Jane Austen, Northanger Abbey: Ch. 18

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Chapter 18

With a mind thus full of happiness, Catherine was hardly aware that two or three days had passed away, without her seeing Isabella for more than a few minutes together. She began first to be sensible of this, and to sigh for her conversation, as she walked along the pump-room one morning, by Mrs. Allen's side, without anything to say or to hear; and scarcely had she felt a five minutes' longing of friendship, before the object of it appeared, and inviting her to a secret conference, led the way to a seat. "This is my favourite place," said she as they sat down on a bench between the doors, which commanded a tolerable view of everybody entering at either; "it is so out of the way."

Catherine, observing that Isabella's eyes were continually bent towards one door or the other, as in eager expectation, and remembering how often she had been falsely accused of being arch, thought the present a fine opportunity for being really so; and therefore gaily said, "Do not be uneasy, Isabella, James will soon be here."

"Psha! My dear creature," she replied, "do not think me such a simpleton as to be always wanting to confine him to my elbow. It would be hideous to be always together; we should be the jest of the place. And so you are going to Northanger! I am amazingly glad of it. It is one of the finest old places in England, I understand. I shall depend upon a most particular description of it."

"You shall certainly have the best in my power to give. But who are you looking for? Are your sisters coming?"

"I am not looking for anybody. One's eyes must be somewhere, and you know what a foolish trick I have of fixing mine, when my thoughts are an hundred miles off. I am amazingly absent; I believe I am the most absent creature in the world. Tilney says it is always the case with minds of a certain stamp."

"But I thought, Isabella, you had something in particular to tell me?"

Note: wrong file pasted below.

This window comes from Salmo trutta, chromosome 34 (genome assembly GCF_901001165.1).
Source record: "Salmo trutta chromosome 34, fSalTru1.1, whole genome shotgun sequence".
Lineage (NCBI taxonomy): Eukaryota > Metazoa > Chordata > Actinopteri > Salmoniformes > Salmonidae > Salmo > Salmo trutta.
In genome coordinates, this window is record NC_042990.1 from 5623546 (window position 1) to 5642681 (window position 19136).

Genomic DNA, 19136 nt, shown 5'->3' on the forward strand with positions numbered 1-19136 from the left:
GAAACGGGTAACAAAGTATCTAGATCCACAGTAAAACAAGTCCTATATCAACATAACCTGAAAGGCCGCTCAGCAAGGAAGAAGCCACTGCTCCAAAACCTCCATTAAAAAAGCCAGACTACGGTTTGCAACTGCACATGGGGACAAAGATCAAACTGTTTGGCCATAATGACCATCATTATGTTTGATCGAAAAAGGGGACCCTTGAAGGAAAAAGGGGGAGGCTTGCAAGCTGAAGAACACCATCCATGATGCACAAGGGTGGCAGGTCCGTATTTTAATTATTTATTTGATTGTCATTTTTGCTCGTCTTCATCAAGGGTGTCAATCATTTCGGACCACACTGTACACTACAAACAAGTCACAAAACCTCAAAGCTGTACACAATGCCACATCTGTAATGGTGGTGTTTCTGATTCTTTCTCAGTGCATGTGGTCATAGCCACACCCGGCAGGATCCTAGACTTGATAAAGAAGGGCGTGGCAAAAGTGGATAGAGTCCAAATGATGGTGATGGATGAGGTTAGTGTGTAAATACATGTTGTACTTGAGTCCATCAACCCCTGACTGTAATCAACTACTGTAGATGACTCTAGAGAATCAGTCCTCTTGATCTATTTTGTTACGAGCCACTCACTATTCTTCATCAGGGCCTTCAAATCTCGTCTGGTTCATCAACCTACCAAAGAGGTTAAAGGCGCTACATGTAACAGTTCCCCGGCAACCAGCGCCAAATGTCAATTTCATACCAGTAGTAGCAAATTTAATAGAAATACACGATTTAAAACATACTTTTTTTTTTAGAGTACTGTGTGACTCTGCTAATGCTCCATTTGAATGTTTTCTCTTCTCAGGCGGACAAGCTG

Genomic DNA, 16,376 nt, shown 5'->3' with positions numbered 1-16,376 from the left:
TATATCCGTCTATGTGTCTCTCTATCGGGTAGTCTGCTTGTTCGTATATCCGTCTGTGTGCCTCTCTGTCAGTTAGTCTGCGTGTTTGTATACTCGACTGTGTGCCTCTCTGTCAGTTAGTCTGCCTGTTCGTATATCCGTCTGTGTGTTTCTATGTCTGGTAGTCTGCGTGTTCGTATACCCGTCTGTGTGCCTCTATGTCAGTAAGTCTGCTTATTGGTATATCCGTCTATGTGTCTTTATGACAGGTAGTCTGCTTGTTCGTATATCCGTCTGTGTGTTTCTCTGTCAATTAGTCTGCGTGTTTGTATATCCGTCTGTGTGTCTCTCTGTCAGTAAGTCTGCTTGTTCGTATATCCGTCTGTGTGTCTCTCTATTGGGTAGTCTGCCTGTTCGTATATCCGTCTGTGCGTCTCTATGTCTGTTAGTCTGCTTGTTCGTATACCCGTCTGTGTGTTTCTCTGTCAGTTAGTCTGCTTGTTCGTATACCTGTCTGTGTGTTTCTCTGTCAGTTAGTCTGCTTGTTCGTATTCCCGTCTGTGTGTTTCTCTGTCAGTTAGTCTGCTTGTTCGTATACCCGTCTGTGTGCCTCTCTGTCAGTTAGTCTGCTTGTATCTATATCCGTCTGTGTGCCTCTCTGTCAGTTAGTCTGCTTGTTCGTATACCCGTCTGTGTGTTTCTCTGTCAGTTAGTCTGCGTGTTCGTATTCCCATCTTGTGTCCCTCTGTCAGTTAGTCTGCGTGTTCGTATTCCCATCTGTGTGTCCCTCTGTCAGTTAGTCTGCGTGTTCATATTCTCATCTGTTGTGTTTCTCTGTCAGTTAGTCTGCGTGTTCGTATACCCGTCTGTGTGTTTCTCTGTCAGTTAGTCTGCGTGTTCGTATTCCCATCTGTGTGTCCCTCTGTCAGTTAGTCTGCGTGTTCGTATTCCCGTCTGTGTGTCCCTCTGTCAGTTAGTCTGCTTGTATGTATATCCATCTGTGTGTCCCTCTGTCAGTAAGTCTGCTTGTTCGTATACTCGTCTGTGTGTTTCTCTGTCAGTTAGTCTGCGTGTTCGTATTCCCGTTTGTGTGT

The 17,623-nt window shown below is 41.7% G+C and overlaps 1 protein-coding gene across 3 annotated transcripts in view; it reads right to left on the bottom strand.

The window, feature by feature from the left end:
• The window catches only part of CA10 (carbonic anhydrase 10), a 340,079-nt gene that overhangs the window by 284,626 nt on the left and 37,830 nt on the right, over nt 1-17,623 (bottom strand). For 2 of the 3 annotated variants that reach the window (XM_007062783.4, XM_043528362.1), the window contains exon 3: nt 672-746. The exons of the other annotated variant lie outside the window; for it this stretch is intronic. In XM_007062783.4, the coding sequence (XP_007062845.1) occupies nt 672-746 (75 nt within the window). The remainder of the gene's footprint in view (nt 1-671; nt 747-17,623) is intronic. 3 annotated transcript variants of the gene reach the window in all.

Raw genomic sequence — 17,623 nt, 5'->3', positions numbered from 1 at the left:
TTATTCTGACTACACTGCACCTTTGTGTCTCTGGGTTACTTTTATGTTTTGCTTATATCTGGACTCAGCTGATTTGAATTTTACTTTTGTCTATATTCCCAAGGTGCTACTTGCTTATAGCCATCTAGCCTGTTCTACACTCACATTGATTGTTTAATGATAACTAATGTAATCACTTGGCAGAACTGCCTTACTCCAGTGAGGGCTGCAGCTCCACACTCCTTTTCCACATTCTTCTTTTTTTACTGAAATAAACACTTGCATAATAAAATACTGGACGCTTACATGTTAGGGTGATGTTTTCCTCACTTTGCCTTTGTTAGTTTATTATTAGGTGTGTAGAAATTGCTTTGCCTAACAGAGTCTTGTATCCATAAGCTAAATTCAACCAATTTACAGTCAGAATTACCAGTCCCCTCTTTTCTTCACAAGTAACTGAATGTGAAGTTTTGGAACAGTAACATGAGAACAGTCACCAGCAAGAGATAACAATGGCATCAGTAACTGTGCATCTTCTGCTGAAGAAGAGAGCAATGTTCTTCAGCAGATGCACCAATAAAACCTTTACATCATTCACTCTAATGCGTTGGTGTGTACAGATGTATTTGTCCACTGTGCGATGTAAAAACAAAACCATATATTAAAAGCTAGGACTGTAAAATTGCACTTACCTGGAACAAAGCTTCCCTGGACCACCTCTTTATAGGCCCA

"Oh! Yes, and so I have. But here is a proof of what I was saying. My poor head, I had quite forgot it. Well, the thing is this: I have just had a letter from John; you can guess the contents."

"No, indeed, I cannot."

"My sweet love, do not be so abominably affected. What can he write about, but yourself? You know he is over head and ears in love with you."

"With me, dear Isabella!"

"Nay, my sweetest Catherine, this is being quite absurd! Modesty, and all that, is very well in its way, but really a little common honesty is sometimes quite as becoming. I have no idea of being so overstrained! It is fishing for compliments. His attentions were such as a child must have noticed. And it was but half an hour before he left Bath that you gave him the most positive encouragement. He says so in this letter, says that he as good as made you an offer, and that you received his advances in the kindest way; and now he wants me to urge his suit, and say all manner of pretty things to you. So it is in vain to affect ignorance."

Catherine, with all the earnestness of truth, expressed her astonishment at such a charge, protesting her innocence of every thought of Mr. Thorpe's being in love with her, and the consequent impossibility of her having ever intended to encourage him. "As to any attentions on his side, I do declare, upon my honour, I never was sensible of them for a moment—except just his asking me to dance the first day of his coming. And as to making me an offer, or anything like it, there must be some unaccountable mistake. I could not have misunderstood a thing of that kind, you know! And, as I ever wish to be believed, I solemnly protest that no syllable of such a nature ever passed between us. The last half hour before he went away! It must be all and completely a mistake—for I did not see him once that whole morning."